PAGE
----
If you have other children, you may worry about how they are coping. You may feel that you don’t have the time you would like to spend with them and to support them in their daily activities.

Siblings of the child with medical needs often experience complex and fluctuating feelings and you are likely to notice this in their behaviour. They may feel sad that their sibling has medical problems; they may feel angry that the child with medical needs places constraints on the family.

Some children feel guilty that they can do things that their sibling cannot or jealous of the attention that the medically complex child receives. In moments of crisis such as when a child is hospitalized, siblings may be worried and afraid about what is happening with their sick brother or sister.

Parents may be away from the home more and this can be hard for the other children in the family to understand. Changes in their routines, less parent presence, and seeing their parents and other family members upset will have an impact on most children. Their sense of stability and confidence can be affected. In such situations, parents often find that healthy siblings seek more attention than usual, act out, withdraw, or regress in their behaviour.

Sometimes siblings act extra good, even when they are stressed inside. While you may not be able to take away the source of some of these emotions, there are strategies you can apply to keep you attuned to how they are doing and help them feel more secure and supported.

  1. Maintain usual family routines
  2. Find ways to create special routines
  3. Maintain developmentally appropriate expectations
  4. Prepare for sick days and hospitalizations
  5. Stay tuned to your child
  6. Seek support



Maintain usual family routines

Just as having a predictable routine can be a source of comfort and empowerment for you and your child with special needs, routines for siblings are an effective way to minimize stress. As you organize your daily routines, consider which activities should be prioritized for siblings (for example, attending a soccer game) versus which activities you might delegate to a family member, friend or a paid caregiver (for example, driving to school each day). Consider the value of the task, to your child and to yourself. Once you find a routine that works for your family, write it down and post it where all family members can look at it; a calendar style works well for many families. If you have younger children, use stickers or little drawings to indicate activities. Whatever the routine, find ways to acknowledge your child’s strengths and positive behaviours; techniques that are effective for your child with special needs will also be effective for healthy children. Show interest in your child’s daily activities and celebrate their accomplishments together – this can be as simple as hanging up their artwork on the refrigerator and words of praise. Praise, in particular, can be a powerful tool to acknowledge your child’s strengths and capabilities. Try to be specific when you praise your child (for example, “Your drawing is beautiful. I like the colours that you used!”). Be sure to regularly praise each child!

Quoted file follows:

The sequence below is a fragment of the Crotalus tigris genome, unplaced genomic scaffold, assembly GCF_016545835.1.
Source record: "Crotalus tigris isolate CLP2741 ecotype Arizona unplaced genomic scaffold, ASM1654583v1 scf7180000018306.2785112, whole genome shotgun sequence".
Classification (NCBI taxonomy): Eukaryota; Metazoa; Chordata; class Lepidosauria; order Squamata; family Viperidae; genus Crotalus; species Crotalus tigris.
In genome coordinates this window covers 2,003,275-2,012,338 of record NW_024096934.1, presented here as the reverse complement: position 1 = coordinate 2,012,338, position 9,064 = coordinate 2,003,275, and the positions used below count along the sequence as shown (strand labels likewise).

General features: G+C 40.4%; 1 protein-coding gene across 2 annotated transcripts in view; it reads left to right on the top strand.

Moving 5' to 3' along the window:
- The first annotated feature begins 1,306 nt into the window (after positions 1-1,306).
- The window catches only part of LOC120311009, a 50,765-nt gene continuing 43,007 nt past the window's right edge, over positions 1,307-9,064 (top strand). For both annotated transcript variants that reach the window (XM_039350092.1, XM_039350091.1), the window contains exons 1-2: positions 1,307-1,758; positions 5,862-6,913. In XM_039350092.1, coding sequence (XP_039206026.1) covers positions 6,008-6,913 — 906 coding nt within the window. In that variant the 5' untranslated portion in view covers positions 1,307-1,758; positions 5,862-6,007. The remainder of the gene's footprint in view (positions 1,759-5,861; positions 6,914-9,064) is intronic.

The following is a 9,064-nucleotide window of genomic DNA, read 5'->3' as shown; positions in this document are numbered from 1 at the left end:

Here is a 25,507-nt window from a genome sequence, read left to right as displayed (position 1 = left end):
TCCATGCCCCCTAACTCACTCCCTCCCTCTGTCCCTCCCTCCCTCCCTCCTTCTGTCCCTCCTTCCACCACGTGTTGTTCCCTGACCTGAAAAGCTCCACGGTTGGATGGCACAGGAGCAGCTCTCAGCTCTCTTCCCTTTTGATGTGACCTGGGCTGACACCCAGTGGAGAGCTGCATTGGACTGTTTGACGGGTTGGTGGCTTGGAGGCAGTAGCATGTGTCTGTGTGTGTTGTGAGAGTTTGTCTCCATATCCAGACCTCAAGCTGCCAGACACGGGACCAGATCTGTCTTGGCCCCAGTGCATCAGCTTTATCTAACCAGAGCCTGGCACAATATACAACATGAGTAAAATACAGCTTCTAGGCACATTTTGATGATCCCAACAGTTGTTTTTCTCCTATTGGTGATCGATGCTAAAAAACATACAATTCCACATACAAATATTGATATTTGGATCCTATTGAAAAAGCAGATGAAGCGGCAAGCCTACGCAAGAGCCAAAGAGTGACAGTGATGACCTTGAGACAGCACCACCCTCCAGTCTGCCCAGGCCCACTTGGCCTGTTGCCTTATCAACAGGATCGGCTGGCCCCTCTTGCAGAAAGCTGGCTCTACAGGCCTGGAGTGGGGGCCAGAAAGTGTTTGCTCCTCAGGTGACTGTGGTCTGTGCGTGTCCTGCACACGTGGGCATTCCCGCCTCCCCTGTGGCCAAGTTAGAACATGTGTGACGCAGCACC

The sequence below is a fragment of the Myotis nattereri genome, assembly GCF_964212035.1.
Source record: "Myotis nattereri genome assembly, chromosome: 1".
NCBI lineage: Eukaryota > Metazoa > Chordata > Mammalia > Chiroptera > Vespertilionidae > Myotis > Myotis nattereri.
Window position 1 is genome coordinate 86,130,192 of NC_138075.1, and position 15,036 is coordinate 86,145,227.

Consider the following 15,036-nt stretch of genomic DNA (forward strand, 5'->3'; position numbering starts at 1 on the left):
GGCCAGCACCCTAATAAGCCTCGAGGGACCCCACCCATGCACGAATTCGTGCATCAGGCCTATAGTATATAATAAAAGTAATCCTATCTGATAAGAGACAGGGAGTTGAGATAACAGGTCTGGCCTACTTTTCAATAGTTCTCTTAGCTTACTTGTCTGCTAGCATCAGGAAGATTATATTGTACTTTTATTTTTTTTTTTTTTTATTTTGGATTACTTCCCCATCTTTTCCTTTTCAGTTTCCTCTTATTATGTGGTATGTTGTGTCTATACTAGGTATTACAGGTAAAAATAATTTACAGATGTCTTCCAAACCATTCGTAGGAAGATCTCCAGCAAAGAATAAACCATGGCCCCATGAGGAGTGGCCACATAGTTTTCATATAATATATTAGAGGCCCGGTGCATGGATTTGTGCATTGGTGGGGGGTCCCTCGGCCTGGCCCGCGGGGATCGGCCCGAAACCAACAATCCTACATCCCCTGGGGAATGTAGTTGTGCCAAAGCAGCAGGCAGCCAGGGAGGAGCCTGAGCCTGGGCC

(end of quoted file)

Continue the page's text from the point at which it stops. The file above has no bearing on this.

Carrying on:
Find ways to create special routines

The reality of life with a special needs child is that other children in the family will have less of your attention and time. While you may not be able to change the quantity of time that you have with other members of your family (siblings and partners), you do have control over the quality of time that you spend. Find special routines, ideally small ones sprinkled through the week, that allow you to connect with your other children in a focused way. For example, sitting down together for an afterschool snack and to talk about some aspect of your child’s day. For children who are old enough, encourage their participation in small household tasks that you can do together, such as preparing food for a meal or cleaning up the kitchen. This increases your time together and to talk.

Consider planning special activities, based upon the interests of your child, that you can to do together. To help you find the time for activities like this, explore community and healthcare resources to see what options might be available for respite care for your special needs child. Special activities may be as simple as going to the park together to play or going for a walk. For children of all ages, it is the dedicated time together that helps them feel loved and valued.


Maintain developmentally appropriate expectations